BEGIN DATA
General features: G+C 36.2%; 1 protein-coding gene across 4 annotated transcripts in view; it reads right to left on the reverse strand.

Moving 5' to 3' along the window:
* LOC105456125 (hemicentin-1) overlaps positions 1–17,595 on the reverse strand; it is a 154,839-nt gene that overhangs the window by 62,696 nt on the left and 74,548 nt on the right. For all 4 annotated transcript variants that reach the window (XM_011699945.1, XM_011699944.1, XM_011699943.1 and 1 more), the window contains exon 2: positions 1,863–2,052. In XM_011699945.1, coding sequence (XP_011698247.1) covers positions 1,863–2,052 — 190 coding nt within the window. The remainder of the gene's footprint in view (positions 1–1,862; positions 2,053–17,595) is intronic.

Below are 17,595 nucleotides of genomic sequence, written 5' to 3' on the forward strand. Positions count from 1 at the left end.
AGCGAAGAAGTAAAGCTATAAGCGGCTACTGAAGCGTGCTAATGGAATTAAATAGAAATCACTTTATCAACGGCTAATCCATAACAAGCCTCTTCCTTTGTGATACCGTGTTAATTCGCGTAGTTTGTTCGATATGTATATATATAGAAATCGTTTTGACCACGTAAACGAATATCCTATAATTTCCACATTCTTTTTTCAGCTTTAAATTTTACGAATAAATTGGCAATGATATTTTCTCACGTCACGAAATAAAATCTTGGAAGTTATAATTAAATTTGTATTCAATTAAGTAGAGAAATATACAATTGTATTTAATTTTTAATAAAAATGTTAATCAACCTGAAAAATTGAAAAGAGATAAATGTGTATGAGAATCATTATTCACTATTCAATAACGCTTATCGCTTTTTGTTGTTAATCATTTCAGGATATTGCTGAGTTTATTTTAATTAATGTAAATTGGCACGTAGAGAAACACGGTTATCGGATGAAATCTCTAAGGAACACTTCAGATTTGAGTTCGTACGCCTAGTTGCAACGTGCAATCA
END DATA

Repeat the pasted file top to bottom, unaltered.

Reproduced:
General features: G+C 36.2%; 1 protein-coding gene across 4 annotated transcripts in view; it reads right to left on the reverse strand.

Moving 5' to 3' along the window:
* LOC105456125 (hemicentin-1) overlaps positions 1–17,595 on the reverse strand; it is a 154,839-nt gene that overhangs the window by 62,696 nt on the left and 74,548 nt on the right. For all 4 annotated transcript variants that reach the window (XM_011699945.1, XM_011699944.1, XM_011699943.1 and 1 more), the window contains exon 2: positions 1,863–2,052. In XM_011699945.1, coding sequence (XP_011698247.1) covers positions 1,863–2,052 — 190 coding nt within the window. The remainder of the gene's footprint in view (positions 1–1,862; positions 2,053–17,595) is intronic.

Below are 17,595 nucleotides of genomic sequence, written 5' to 3' on the forward strand. Positions count from 1 at the left end.
AGCGAAGAAGTAAAGCTATAAGCGGCTACTGAAGCGTGCTAATGGAATTAAATAGAAATCACTTTATCAACGGCTAATCCATAACAAGCCTCTTCCTTTGTGATACCGTGTTAATTCGCGTAGTTTGTTCGATATGTATATATATAGAAATCGTTTTGACCACGTAAACGAATATCCTATAATTTCCACATTCTTTTTTCAGCTTTAAATTTTACGAATAAATTGGCAATGATATTTTCTCACGTCACGAAATAAAATCTTGGAAGTTATAATTAAATTTGTATTCAATTAAGTAGAGAAATATACAATTGTATTTAATTTTTAATAAAAATGTTAATCAACCTGAAAAATTGAAAAGAGATAAATGTGTATGAGAATCATTATTCACTATTCAATAACGCTTATCGCTTTTTGTTGTTAATCATTTCAGGATATTGCTGAGTTTATTTTAATTAATGTAAATTGGCACGTAGAGAAACACGGTTATCGGATGAAATCTCTAAGGAACACTTCAGATTTGAGTTCGTACGCCTAGTTGCAACGTGCAATCA